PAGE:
David The sky is a faint purple shade. We are looking at the Sun, a pale white circle, greater than our own. In its very middle, a much smaller dot, some celestial body trapped somewhere along the line between Earth and that looming, angel-white circle. She stands right next to me as we watch the purple world surrounding us. I can tell without looking and without her moving that she seeks my attention, but keep watching that massive, brilliant Sun, locked forever in place, frozen in this place where time doesn’t exist. It only seems natural, in this world, to remain firmly in place yourself, a mirror image of this tranquil, purple reality. You don’t breathe and you don’t take a look around. Sometimes in my sleep it seems as if I have come to a new conclusion, something revelatory that will throw my world up-side-down and insure that everything makes sense again. I get better and better at putting these revelations into words even as I sleep. I recall this as I stand and watch the pale-white Sun and just as I do, She says the same thing she said last time. But I am no longer in the same place. The firm world has already faded. I see a series of images. Some are sharp and appear heavy. Some are lucid and easy to dismiss as a dream, others more convincing. But as soon as they disappear, I forget about them. I see my sister’s slit, moist and almost hairless, as she crouches, pale and unmoving, choking from the tie around her neck. There is a name. I see it spelled out in front of me, but it disappears as soon as I have read it. I wake up. I’m still on the couch. The rain has stopped falling. For a while I remain laying down with my eyes shut. The apartment is quiet. I realize that she’s gone and open my eyes. The TV set is on, with no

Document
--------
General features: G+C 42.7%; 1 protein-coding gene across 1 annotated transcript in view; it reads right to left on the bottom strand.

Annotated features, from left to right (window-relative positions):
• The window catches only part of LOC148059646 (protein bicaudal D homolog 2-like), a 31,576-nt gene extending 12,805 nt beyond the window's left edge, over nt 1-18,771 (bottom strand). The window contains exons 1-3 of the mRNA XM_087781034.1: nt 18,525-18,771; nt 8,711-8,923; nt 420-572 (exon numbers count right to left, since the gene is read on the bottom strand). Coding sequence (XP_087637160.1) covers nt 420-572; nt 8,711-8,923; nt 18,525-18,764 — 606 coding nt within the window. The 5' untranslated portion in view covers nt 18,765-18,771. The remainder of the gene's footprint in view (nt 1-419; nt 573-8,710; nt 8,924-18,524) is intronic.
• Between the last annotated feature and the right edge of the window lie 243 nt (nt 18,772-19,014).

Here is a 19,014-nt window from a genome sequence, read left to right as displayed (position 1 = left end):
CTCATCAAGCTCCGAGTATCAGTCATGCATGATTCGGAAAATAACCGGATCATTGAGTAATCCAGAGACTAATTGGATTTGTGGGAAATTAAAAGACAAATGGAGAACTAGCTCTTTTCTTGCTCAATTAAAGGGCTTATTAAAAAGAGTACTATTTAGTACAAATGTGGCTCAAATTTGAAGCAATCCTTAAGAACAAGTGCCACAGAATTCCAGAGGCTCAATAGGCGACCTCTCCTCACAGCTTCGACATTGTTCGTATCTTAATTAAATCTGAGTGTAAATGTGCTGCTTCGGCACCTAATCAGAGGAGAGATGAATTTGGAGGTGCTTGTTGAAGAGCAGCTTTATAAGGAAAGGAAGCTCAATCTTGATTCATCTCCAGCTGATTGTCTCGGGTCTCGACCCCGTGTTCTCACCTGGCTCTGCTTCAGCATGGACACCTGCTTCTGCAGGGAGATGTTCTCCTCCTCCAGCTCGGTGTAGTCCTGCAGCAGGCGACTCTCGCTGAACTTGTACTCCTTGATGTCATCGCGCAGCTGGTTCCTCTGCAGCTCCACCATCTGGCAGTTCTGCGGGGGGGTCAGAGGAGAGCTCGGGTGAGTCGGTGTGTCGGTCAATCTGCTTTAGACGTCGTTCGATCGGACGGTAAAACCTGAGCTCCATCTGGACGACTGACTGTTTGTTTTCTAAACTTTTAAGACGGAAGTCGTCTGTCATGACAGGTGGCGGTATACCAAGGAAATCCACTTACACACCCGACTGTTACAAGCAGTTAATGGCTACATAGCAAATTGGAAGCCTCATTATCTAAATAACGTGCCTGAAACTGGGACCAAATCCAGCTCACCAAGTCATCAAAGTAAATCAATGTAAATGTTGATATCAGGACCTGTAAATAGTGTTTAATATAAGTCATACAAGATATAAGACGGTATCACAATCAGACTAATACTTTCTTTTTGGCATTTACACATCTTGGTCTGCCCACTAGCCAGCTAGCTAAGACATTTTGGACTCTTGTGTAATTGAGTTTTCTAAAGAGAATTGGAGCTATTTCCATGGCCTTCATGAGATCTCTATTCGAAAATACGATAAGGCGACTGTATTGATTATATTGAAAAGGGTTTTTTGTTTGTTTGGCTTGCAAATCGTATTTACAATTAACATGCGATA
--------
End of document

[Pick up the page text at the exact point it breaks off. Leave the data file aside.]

sound. I have trouble making sense of the images. What type of show is this? Groaning, I sit up. Rubbing crust out of my eyes, I look around the room. It’s dark and gloomy, impossible to tell if it’s late at night or early in the morning. I hesitate, then call out: “Dawn?” “Yeah.” She shows up almost instantly. The robe is gone. She’s wearing her washed out, purple T-shirt, the one that reaches almost down to her knees. “Keep calm and carry on” can be read in white letters across her torso. I acknowledge her arrival with one look, then slump back onto the couch. So tired. Even after sleeping. I feel her slide down next to me. “You bum”, she says. I sigh. “Why did you have to scare me like that?” She doesn’t answer. I don’t know what she’s doing, and keeping my eyes closed feels too good. After a while, she says: “I was reading while you were out.” “What were you reading?” I ask, not really caring about the answer. “I was reading about Enki.”


“Who’s Enki?” What was that name in my dream? I know I recognized it from somewhere. I can maybe put it into letters. It’s so close. So close to my conscious thoughts. “He was a god in ancient Sumerian mythology.” She sounds excited. “Enki was god of water, of creation and mischief.” I just can’t find it. It’s just out of reach. I give up and listen to my sister. “Enki was one of the greatest gods in Dilmun, the ancient paradise valley. He would bring water into the dried-out rivers, and his wife was Ninhursag. Ninhursag was the Earth. But Enki was also both male and female, created out of everything.” I keep my eyes shut. “’The land of Dilmun is a clean place, the land of Dilmun is a pure place’”, she recites. “Hey! Are you listening to me?” There is a numb pain in my left shoulder. She has punched me. I open my eyes. “What, what? Yes, I’m listening.” “Good.” She continues. I rub my shoulder and take a look around the living room. “Enki made his wife, Ninhursag, pregnant, then she left him.